Saturday, April 1, 2017
West Hollywood, January 1982
This is Lane's weirdest paranormal experience:
When he was growing up in the 1950s and 1960s, he and his parents often went to the Broadway in downtown Los Angeles. It was one of those old-fashioned multi-story department stores with everything under the sun: sportswear, furniture, candy, bedspreads. He especially liked the toy section, where cute sales clerks would always ask "Can I help you, sir?" and make him feel special.
As an adult, Lane preferred gay-themed shops, so he went to the Broadway only occasionally, when he needed something that you couldn't get in West Hollywood.
That day in January 1982, he was shopping for a new comforter for his bed -- housewares, on the sixth floor.
As he walked down the aisles of sheets, towels, bedspreads, and pillows, he suddenly felt light-headed, and the room seemed to get darker. He thought he might faint.
Looking for a place to sit down, he walked toward the north side of the store, and saw a sign reading "Barber Shop."
He didn't remember a barber shop on that floor, but he pushed through a frosted-glass doorway.
It was very old fashioned, nothing like the modern hair salons that Lane usually went to. Wood paneling, fluorescent lamps, frayed red chairs, jars of weird green liquid with combs floating in them. Hair on the floor. An old black-and-white tv set was playing the 1950s sitcom I Love Lucy, with the sound off.
Several men in suits were waiting their turn, leafing through Field and Stream magazine or newspapers. One was staring a the tv screen.
You'd think barbers would have nice haircuts, Lane thought.
The other barber was middle aged, wearing horn-rimmed glasses. They must be father and son.
Lane wasn't feeling sick anymore, and his cruising instincts started up. Maybe he could flirt a little with the young barber (he thinks he was named Steve), find out if he was gay. He sat down in a chair that gave him a good view.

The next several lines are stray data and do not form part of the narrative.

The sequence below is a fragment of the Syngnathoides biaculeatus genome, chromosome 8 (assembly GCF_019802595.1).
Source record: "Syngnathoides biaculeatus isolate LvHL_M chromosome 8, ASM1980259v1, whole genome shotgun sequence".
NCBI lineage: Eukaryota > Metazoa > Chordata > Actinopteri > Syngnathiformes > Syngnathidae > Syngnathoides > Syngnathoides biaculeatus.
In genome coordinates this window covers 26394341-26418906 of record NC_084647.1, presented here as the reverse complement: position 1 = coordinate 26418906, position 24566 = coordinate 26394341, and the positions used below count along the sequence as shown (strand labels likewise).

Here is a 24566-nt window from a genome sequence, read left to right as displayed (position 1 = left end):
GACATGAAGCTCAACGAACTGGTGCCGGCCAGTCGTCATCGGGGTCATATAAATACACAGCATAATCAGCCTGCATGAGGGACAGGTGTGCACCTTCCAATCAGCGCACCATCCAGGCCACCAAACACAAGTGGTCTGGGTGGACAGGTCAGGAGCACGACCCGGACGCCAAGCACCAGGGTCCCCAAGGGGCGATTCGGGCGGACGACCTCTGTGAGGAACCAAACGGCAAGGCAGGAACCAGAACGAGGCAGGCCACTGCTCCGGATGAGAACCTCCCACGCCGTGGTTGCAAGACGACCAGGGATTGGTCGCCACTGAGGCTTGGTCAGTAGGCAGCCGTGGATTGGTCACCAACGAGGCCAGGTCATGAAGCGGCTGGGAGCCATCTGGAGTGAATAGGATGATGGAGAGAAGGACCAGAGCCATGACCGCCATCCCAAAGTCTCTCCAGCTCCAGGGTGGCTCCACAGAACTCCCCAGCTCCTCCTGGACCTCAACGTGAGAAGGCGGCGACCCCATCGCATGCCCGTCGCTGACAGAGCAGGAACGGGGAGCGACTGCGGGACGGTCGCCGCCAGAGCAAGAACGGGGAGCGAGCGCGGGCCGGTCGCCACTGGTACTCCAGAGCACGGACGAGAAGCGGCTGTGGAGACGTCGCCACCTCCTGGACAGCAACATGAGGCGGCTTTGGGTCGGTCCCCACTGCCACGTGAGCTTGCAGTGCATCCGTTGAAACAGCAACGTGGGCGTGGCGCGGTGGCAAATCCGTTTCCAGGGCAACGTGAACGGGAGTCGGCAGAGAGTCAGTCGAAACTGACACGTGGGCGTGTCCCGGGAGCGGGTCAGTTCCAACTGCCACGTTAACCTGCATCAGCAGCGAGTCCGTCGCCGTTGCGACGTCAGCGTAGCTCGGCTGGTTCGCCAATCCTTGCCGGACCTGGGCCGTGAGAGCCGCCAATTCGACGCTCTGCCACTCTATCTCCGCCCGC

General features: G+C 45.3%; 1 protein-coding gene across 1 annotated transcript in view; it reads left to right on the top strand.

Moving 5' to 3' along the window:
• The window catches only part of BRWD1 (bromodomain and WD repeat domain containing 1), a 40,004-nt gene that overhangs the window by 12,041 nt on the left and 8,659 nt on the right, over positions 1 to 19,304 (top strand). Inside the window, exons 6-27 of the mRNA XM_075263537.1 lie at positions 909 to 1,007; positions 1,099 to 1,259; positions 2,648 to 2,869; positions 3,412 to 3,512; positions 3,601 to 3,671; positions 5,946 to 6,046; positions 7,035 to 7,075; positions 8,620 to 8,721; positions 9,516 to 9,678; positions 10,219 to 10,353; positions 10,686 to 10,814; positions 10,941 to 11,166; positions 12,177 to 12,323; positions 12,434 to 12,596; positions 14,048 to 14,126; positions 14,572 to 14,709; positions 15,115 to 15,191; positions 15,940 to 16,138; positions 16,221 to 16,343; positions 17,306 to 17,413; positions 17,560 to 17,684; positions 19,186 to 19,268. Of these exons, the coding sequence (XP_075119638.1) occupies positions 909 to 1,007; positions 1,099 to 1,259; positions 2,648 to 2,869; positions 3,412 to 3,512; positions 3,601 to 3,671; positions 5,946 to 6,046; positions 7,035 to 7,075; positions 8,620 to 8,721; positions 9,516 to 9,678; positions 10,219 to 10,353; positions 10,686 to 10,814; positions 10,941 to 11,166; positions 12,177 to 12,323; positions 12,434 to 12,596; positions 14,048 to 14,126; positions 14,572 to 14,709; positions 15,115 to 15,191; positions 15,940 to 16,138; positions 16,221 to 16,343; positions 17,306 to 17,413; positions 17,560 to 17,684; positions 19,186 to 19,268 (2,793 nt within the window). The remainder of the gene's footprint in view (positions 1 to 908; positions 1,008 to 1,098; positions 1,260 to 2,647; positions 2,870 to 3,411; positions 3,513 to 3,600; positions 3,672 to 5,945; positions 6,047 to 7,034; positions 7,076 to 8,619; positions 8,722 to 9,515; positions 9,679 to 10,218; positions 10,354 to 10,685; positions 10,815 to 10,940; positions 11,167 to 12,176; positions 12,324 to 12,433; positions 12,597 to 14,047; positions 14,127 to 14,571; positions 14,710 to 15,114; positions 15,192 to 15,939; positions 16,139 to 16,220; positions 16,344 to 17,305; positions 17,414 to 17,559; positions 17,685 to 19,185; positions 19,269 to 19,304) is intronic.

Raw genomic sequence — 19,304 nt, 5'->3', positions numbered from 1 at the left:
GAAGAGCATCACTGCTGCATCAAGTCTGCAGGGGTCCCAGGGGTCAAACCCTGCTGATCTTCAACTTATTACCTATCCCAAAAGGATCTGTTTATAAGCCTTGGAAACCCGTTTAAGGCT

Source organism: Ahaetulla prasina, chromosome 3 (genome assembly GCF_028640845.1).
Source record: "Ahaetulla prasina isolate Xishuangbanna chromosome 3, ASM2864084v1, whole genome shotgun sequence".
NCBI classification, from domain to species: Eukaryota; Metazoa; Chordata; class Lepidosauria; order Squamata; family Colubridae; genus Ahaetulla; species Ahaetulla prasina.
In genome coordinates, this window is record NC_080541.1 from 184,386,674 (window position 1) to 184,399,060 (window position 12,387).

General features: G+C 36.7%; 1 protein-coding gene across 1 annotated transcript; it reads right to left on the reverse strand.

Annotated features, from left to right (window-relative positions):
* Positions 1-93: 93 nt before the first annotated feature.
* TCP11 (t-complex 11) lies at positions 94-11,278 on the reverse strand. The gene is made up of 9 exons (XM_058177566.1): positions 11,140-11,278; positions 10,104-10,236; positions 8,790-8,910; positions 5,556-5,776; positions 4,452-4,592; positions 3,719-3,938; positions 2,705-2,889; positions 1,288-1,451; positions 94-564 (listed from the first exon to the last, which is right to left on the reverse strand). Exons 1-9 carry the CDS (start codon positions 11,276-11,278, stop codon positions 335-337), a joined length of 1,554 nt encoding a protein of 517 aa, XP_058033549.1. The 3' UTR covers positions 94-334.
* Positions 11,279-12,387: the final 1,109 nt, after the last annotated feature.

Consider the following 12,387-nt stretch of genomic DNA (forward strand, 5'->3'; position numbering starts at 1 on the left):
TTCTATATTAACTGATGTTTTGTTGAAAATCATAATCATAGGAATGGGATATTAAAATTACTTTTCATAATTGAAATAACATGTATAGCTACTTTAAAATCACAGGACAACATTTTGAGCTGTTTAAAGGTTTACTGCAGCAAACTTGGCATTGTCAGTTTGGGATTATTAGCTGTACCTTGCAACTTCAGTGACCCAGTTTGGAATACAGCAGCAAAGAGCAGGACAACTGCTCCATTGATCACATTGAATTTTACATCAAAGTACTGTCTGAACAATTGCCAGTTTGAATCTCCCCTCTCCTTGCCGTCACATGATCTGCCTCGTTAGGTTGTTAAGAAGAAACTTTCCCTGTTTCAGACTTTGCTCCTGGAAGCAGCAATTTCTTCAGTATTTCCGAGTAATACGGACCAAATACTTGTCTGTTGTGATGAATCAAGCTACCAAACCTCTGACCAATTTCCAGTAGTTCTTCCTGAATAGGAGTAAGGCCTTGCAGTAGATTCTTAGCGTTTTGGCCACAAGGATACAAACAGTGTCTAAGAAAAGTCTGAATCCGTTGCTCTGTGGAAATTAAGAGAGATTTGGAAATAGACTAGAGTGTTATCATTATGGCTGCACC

Soon Steve said "You're next."
"No, these other guys were here first," Lane protested.
Lane didn't really need a haircut, but he sat down in the frayed red chair. Steve pumped him up and tied a mesh cape around his neck.
"Wow, you're as shaggy as a beatnik. How long has it been since you got a good scalping?"
"About two weeks," Lane admitted.
"Well, your old guy did a bum job. Don't worry, I'll fix you right up. The latest style." He ran his fingers through Lane's hair. "You'll be ready to wow the ladies in no time."
Heterosexist! Lane didn't usually come out to strangers, especially strangers with scissors in their hands, but it was insulting for the guy he was trying to cruise to mistake him for a breeder. So he said "You mean wow the guys. I'm a fag."
Lane laughed. "And his pants, too?"
"Maybe if you ask him nicely."
They chatted about other things -- Lane didn't remember what, maybe I Love Lucy.
Suddenly he felt sick again. He jumped from the chair and ran through a back door to what he hoped was a bathroom. It was a supply closet: bottles of green stuff, extra aprons, brooms, mops.
Any port in a storm. Lane knelt and threw up into a mop bucket.
Suddenly Steve was there, kneeling beside him, his arm around him.
"Hey, buddy, you're sick," he said softly.
"Yeah. Must have been that sushi I had for lunch."
"I don't know what sushi is, but I'll bet you never have it again." Steve pulled him to his feet and helped him to the real bathroom to wash up.
"Come on -- don't worry about the haircut. I'll take you home."
"That's ok, I can manage," Lane said. He was in no mood to cruise, if that's what Steve intended. He could always come back tomorrow.
"Well, at least let me call you a cab."
"No, really, I'm feeling better."
"Definitely. It's a date."
Lane stumbled out into the bright light of Housewares, took the elevator to the parking garage, and went home.
Only then did he notice the crazy old-fashioned haircut Steve gave him. It would take a month to grow out!
The next day Lane went back to the Broadway.